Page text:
28. Expectations Recap 3

Expectations & Hopes Meditations: 28. Expectations Recap 3

We have come to the end of this part of the series that took us through historical characters in the Old Testament and concluded at the beginning of the Gospels with Simeon. From now on we will consider expectations in the more familiar form of ‘hope’ that is now part of our Christian lives as a result of the work of Jesus. But before we do that, we will do what we have done twice before in this series and have a Recap to cover those studies since Recap 2, to highlight and hold on to the key points that have been made in these latter studies.

In the studies prior to this we had seen David chosen by Samuel, David having to wait some time for the fulfilment of that anointing to become king, and David slaying Goliath. Moving on from there we then considered the growing awareness that David had that he was in fact there by the working of God. We saw that we can have expectations formed by a word from God coming but, very often, the ‘vision’ has to die as we wait for the Lord to bring it about. Once He starts bringing it into fulfilment, we then have the challenge of believing that is what is happening and cooperating with Him in that.  We realise that our earlier expectations were real but now they become more concrete, we might say.

Following David, we then considered his son, Solomon who, as his father was clearly in his last days, first worked at removing remaining ‘belligerents’ from the previous reign and then, when confronted by the Lord in a dream, recognised the difficulty of the task before him and his need of the Lord’s wisdom, which had then been granted him. Solomon’s expectations of the future before him as the king following in his father’s footsteps were quite realistic. He knew it would be difficult and he recognised his need. We asked the question whether we too recognise the need for the Lord’s wisdom in our lives as we look forward to the things before us.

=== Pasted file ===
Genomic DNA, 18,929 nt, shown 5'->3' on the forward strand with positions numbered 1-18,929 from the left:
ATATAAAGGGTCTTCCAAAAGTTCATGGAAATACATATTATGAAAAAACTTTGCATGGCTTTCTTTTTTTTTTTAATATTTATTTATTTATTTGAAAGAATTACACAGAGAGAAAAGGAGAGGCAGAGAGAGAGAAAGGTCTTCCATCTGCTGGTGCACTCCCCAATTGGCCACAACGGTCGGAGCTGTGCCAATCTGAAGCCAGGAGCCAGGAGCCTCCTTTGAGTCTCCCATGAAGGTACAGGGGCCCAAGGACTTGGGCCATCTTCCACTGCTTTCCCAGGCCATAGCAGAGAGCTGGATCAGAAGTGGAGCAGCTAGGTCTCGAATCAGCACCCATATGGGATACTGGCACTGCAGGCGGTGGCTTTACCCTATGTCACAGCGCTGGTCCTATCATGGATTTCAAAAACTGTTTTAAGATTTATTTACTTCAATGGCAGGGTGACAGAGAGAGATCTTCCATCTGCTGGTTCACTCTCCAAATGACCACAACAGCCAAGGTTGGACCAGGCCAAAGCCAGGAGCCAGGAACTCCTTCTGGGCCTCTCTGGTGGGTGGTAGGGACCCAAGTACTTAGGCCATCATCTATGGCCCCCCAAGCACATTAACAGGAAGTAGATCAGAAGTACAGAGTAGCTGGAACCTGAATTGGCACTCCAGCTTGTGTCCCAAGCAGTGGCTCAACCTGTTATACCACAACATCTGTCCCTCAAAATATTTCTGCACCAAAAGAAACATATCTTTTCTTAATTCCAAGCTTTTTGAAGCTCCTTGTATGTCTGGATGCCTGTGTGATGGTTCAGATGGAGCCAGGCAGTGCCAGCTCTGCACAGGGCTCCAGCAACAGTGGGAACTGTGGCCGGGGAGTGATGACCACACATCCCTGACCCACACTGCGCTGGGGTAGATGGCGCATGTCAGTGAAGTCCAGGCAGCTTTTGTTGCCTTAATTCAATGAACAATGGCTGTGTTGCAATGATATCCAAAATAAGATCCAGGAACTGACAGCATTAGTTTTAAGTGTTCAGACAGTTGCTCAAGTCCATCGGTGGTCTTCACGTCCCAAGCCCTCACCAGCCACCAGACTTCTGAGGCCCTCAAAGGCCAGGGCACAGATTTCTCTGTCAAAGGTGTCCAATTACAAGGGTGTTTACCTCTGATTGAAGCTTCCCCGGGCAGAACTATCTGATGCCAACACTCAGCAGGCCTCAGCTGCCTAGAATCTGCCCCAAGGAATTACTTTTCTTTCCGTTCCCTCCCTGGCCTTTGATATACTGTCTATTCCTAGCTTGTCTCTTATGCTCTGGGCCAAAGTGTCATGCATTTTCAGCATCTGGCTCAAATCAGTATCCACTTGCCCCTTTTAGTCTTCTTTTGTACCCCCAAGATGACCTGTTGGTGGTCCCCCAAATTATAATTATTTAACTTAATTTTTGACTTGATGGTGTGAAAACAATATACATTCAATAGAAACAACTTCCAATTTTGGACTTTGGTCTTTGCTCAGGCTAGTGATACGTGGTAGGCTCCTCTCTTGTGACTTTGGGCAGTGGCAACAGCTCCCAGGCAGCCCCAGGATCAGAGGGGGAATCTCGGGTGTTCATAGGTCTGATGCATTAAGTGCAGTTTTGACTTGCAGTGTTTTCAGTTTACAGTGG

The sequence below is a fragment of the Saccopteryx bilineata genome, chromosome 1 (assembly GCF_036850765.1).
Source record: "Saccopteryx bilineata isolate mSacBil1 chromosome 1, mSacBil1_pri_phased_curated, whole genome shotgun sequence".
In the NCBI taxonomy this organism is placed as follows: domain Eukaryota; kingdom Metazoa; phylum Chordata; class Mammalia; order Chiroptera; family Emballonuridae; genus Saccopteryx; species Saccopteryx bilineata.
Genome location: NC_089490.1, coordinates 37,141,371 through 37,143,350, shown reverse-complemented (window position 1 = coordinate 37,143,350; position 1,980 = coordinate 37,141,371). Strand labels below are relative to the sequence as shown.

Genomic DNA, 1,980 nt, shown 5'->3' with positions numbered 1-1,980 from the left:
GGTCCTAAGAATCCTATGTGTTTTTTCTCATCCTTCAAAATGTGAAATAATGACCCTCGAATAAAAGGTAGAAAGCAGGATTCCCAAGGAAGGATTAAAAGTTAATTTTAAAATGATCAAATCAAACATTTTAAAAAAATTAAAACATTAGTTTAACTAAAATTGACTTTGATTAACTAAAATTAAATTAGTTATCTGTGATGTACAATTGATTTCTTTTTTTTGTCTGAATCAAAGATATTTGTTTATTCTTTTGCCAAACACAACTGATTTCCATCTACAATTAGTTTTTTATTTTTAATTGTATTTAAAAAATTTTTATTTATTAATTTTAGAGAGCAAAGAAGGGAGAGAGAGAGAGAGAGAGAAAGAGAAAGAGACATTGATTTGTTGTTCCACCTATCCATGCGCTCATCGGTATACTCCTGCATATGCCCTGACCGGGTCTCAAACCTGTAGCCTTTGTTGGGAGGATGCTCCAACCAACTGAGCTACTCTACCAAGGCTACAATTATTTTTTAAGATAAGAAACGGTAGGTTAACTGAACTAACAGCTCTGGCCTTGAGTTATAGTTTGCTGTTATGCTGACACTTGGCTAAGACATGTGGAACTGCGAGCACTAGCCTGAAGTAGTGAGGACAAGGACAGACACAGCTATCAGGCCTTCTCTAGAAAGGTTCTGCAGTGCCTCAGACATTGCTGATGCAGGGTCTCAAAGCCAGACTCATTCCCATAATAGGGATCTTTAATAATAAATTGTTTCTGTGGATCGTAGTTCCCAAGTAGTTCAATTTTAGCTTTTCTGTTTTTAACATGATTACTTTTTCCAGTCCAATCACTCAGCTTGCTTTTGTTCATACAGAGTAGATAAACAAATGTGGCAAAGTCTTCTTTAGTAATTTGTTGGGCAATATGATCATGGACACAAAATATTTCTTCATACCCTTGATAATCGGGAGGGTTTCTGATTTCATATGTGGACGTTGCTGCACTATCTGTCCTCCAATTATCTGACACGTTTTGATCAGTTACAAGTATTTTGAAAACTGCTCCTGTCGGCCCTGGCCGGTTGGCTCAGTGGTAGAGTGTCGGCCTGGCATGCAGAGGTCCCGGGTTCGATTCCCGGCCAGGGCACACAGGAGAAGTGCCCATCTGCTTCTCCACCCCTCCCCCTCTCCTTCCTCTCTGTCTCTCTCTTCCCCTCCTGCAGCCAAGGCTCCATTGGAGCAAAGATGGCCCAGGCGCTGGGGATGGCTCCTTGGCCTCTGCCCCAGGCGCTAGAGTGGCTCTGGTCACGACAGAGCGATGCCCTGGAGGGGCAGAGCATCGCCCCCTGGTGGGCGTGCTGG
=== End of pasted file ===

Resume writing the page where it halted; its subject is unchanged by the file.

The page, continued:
As we watched the dividing of the kingdom after Solomon died, we considered that variety of expectations that people have of God and suggested that it was inadequate expectations of God that were behind all that happened in both the northern and southern kingdoms. The north stumbled over idol worship and never recovered from it. We saw the number of times the Lord spoke into the situation but His determination was to divide the kingdom after Solomon’s disobedience, and pondered on reasons why it should be. The primary reason seems to be to double the chances of future kings getting it right. The opportunities of Israel – north or south – to get it right with God, were thus doubled. The tragedy is that both kingdoms failed to get it right. It was, therefore, also a double opportunity for sin to be revealed through these two kingdoms and perhaps as we compare them as we read about them, their failures are accentuated in the comparison. We also noted that an observation of history reveals that what we see in Israel is repeated again and again in the nations of the world. Sin is clearly the motivating force behind multiple wars at national or international level and family divisions at individual level.

Jumping to the end of the existence of the southern kingdom, the north having passed away long before, we saw Jeremiah speaking to the nation in the years running up to the exile and pondered on the folly of the nation that (unlike the rest of the world) had amazing records of their dealings with God through well over three centuries, and marvelled that they obviously disregarded or forgot these. These was a people who had received prophetic words galore and who knew what was expected of them after they had entered into the covenant with God at Sinai.  Although words of hope were brought through Jeremiah, the main thrust of his ministry had been a call to repent. He laid out clear cut expectations of what would happen if they failed to heed him, but nevertheless their lived in deception with the expectation that it would be ‘all right’. It wasn’t.